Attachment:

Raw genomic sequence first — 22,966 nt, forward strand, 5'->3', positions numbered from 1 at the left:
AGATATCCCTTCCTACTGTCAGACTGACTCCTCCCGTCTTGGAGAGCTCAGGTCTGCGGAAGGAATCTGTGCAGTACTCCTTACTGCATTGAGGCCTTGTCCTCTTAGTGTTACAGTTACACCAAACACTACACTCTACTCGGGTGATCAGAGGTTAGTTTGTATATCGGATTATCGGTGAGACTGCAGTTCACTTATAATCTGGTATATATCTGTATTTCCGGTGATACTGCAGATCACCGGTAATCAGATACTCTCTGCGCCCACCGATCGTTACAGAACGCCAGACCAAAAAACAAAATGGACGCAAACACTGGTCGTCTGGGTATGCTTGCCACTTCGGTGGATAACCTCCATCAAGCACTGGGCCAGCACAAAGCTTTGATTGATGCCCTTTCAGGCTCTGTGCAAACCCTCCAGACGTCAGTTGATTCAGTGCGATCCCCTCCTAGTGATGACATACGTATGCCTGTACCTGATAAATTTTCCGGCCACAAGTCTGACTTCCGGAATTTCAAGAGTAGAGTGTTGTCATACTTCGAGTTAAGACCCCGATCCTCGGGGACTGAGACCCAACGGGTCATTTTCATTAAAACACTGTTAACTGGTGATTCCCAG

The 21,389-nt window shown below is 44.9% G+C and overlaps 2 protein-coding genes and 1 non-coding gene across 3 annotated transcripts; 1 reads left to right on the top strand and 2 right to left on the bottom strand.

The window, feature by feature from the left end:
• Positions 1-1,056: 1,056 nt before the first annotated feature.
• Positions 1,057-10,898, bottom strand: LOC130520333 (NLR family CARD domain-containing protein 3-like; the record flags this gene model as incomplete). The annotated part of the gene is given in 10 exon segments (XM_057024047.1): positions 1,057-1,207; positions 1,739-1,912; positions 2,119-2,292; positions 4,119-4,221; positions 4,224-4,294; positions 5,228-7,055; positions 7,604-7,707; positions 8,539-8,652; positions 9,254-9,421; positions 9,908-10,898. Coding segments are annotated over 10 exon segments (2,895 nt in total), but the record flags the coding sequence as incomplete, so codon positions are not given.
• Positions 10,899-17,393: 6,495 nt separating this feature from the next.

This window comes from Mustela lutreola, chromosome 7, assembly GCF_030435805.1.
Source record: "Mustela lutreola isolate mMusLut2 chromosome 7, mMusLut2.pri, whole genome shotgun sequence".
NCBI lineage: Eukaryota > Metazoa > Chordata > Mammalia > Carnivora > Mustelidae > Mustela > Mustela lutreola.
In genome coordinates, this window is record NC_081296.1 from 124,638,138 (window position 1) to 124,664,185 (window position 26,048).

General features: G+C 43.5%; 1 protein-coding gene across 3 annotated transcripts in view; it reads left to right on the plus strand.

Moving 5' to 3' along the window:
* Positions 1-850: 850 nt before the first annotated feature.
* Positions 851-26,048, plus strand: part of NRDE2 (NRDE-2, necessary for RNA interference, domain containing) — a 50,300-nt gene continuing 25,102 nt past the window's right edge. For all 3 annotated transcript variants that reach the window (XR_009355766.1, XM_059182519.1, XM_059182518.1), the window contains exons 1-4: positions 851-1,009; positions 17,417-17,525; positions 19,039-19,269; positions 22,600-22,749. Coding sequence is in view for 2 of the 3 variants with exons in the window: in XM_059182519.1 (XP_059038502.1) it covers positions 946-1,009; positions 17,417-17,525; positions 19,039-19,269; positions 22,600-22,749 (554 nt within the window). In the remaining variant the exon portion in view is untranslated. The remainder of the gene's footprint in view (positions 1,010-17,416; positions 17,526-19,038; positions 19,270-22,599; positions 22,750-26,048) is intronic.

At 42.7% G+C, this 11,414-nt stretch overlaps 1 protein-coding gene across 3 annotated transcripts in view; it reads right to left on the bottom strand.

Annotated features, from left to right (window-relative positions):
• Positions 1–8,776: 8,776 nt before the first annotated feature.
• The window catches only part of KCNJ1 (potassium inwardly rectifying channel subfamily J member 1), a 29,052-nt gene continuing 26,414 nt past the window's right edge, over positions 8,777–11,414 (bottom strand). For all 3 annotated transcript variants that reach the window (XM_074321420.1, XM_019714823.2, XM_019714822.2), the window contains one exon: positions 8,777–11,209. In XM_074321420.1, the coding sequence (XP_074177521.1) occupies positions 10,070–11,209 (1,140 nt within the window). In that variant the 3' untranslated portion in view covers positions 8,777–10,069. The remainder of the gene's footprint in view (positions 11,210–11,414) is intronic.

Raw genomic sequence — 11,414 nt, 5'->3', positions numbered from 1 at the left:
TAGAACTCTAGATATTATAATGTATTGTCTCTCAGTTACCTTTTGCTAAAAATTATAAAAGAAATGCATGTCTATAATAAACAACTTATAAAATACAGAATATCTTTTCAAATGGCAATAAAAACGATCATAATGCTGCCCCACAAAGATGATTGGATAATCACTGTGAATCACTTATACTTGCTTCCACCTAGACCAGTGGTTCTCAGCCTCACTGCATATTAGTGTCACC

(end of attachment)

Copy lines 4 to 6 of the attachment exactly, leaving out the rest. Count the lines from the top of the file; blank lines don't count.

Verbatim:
The window, feature by feature from the left end:
• Positions 1-1,056: 1,056 nt before the first annotated feature.
• Positions 1,057-10,898, bottom strand: LOC130520333 (NLR family CARD domain-containing protein 3-like; the record flags this gene model as incomplete). The annotated part of the gene is given in 10 exon segments (XM_057024047.1): positions 1,057-1,207; positions 1,739-1,912; positions 2,119-2,292; positions 4,119-4,221; positions 4,224-4,294; positions 5,228-7,055; positions 7,604-7,707; positions 8,539-8,652; positions 9,254-9,421; positions 9,908-10,898. Coding segments are annotated over 10 exon segments (2,895 nt in total), but the record flags the coding sequence as incomplete, so codon positions are not given.